Rich Clarkson has become an icon in the field of sports photojournalism. He has photographed 60 NCAA men's college basketball finals, along with four Super Bowls and seven Olympic Games, and was also named as one of the 50 most influential individuals in American photography by American Photo magazine.
Now 84, he's been a contract photographer for Sports Illustrated since 1956 and produced more than 30 cover photos. A former director of photography for National Geographic, he is now president of Clarkson Creative, a Denver-based photography, video and design company.
Although Clarkson is a distinguished photographer, he considers himself a journalist first.
“The important thing that I tell photographers all the time is ‘what do you want to say?’ Clarkson said, in a 2016 speech at the Missouri School of Journalism. “This is just as important for you saying something with a camera as it is for a writer saying something with a keyboard. A picture is opening the door to using some carefully well chosen words. To me, the combination of words and pictures is the trick that photojournalism is really about. Sometimes, the picture is the headline, and it just opens a door to expand.”
“This probably is the most famous picture of that whole era,” said Clarkson.
Clarkson was struggling to show the scale of Chamberlain's 7-foot height at time when players of that size were unheard of.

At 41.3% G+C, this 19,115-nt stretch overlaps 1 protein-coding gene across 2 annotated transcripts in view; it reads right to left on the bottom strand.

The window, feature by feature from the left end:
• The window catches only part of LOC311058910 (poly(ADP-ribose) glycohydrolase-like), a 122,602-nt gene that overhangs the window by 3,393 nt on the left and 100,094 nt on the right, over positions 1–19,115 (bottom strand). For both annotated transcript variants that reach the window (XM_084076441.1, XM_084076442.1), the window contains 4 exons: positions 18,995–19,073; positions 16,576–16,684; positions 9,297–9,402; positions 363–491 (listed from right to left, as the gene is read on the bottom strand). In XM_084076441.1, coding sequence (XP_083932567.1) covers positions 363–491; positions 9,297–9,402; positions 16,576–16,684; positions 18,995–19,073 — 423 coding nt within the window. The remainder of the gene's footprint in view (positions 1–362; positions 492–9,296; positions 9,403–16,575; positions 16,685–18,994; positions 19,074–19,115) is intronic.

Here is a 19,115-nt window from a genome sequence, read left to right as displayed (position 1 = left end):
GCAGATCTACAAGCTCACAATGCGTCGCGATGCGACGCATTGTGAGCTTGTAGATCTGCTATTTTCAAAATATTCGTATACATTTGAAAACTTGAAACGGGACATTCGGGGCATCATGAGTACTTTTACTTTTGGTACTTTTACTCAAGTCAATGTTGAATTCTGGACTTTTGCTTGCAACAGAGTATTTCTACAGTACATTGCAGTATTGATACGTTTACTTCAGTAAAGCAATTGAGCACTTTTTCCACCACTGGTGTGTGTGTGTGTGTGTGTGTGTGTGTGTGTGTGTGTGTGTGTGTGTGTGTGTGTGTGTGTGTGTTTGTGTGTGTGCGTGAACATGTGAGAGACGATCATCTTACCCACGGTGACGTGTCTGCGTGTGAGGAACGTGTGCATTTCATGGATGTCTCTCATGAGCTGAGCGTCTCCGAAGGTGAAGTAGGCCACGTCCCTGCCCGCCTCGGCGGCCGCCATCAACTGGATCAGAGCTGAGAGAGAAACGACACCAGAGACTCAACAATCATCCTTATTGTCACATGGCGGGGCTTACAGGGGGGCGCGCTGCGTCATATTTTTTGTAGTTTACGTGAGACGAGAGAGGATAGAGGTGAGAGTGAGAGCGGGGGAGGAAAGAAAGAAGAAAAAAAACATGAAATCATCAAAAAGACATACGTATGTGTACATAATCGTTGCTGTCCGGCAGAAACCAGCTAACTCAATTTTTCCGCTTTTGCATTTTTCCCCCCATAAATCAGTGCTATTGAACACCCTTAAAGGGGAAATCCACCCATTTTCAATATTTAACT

“I had him dunking the ball and I kept thinking you can’t really see that he is 7 foot tall,” Clarkson recalled.
Then he saw Chamberlain tying his shoes while sitting down on a chair and thought that moment would be ideal for a picture.
“I moved the chair and I had the lights all set up, and said go ahead to tie your shoes again. His knees are so high, and you begin to see how really big and how really tall he was."
It was Clarkson's first sale to Sports Illustrated, which ran the photo on an entire page, and helped launch him as a national sports photojournalist.
“Losers sometimes are far more interesting than winners,” said Clarkson, who was awarded a 2016 Honor Medal from the Missouri School of Journalism.
Rather than focusing on the Texas Western team celebrating their trophy, Clarkson chose to take this picture of Kentucky staring gloomily at their opponents. “To me, it was one of the most story-telling pictures I’ve made covering basketball over all these years," he said. "You can see the disappointment and the shock on the coach’s face.”
Clarkson's pictures are rooted in access and originality. “One of the things I was trying to do was to get a different picture from everyone else,” Clarkson said.
That's not easy at media-saturated sporting events. To get poolside for Spitz's race, Clarkson posed as a member of the U.S. swim team. “I convinced the manager of the American team and he gave me a warm-up suit. I walked in with the athletes and coaches.”
Clarkson's skill at obtaining special access also helped him at later Olympics. This photo of a Belarusian discus thrower competing was taken after Clarkson installed a remote camera inside the safety net at the 1996 Summer Games in Atlanta.
To do so, he had to gain the confidence of Olympic officials guarding the track and field competition. "I had to make sure they knew what I was trying to do," he said. "You have to convince [those in charge] that what you are doing is not a problem...that it was going to be just fine. I was getting them on my side to try to get something unusual and interesting."